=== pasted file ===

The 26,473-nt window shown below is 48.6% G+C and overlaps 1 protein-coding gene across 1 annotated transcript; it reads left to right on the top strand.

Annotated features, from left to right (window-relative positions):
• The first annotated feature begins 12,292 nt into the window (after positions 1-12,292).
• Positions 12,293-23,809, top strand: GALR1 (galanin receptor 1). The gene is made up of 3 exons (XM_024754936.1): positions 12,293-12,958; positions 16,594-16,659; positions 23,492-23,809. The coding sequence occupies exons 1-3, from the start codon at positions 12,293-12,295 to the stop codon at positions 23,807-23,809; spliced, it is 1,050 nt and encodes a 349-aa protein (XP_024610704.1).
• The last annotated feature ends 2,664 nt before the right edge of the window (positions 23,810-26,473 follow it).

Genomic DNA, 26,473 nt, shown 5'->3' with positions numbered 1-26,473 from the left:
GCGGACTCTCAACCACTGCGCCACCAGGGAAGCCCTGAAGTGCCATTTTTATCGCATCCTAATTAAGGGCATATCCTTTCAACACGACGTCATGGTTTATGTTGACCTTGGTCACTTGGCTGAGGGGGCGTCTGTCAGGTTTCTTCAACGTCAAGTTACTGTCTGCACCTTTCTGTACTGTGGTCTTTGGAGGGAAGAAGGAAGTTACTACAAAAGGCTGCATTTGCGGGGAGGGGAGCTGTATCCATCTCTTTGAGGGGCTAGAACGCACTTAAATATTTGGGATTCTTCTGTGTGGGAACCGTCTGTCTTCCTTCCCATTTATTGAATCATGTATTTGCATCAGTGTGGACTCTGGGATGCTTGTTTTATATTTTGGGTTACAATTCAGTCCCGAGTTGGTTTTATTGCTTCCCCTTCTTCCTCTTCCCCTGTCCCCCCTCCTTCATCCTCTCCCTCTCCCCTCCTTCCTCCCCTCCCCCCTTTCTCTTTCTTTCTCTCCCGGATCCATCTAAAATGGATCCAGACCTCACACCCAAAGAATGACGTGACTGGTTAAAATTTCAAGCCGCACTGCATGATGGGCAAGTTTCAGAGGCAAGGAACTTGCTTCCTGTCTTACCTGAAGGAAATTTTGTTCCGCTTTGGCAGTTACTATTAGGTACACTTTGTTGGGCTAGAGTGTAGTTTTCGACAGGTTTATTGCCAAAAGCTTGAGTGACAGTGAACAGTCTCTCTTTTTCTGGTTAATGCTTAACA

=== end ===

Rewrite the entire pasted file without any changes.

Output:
The 26,473-nt window shown below is 48.6% G+C and overlaps 1 protein-coding gene across 1 annotated transcript; it reads left to right on the top strand.

Annotated features, from left to right (window-relative positions):
• The first annotated feature begins 12,292 nt into the window (after positions 1-12,292).
• Positions 12,293-23,809, top strand: GALR1 (galanin receptor 1). The gene is made up of 3 exons (XM_024754936.1): positions 12,293-12,958; positions 16,594-16,659; positions 23,492-23,809. The coding sequence occupies exons 1-3, from the start codon at positions 12,293-12,295 to the stop codon at positions 23,807-23,809; spliced, it is 1,050 nt and encodes a 349-aa protein (XP_024610704.1).
• The last annotated feature ends 2,664 nt before the right edge of the window (positions 23,810-26,473 follow it).

Genomic DNA, 26,473 nt, shown 5'->3' with positions numbered 1-26,473 from the left:
GCGGACTCTCAACCACTGCGCCACCAGGGAAGCCCTGAAGTGCCATTTTTATCGCATCCTAATTAAGGGCATATCCTTTCAACACGACGTCATGGTTTATGTTGACCTTGGTCACTTGGCTGAGGGGGCGTCTGTCAGGTTTCTTCAACGTCAAGTTACTGTCTGCACCTTTCTGTACTGTGGTCTTTGGAGGGAAGAAGGAAGTTACTACAAAAGGCTGCATTTGCGGGGAGGGGAGCTGTATCCATCTCTTTGAGGGGCTAGAACGCACTTAAATATTTGGGATTCTTCTGTGTGGGAACCGTCTGTCTTCCTTCCCATTTATTGAATCATGTATTTGCATCAGTGTGGACTCTGGGATGCTTGTTTTATATTTTGGGTTACAATTCAGTCCCGAGTTGGTTTTATTGCTTCCCCTTCTTCCTCTTCCCCTGTCCCCCCTCCTTCATCCTCTCCCTCTCCCCTCCTTCCTCCCCTCCCCCCTTTCTCTTTCTTTCTCTCCCGGATCCATCTAAAATGGATCCAGACCTCACACCCAAAGAATGACGTGACTGGTTAAAATTTCAAGCCGCACTGCATGATGGGCAAGTTTCAGAGGCAAGGAACTTGCTTCCTGTCTTACCTGAAGGAAATTTTGTTCCGCTTTGGCAGTTACTATTAGGTACACTTTGTTGGGCTAGAGTGTAGTTTTCGACAGGTTTATTGCCAAAAGCTTGAGTGACAGTGAACAGTCTCTCTTTTTCTGGTTAATGCTTAACA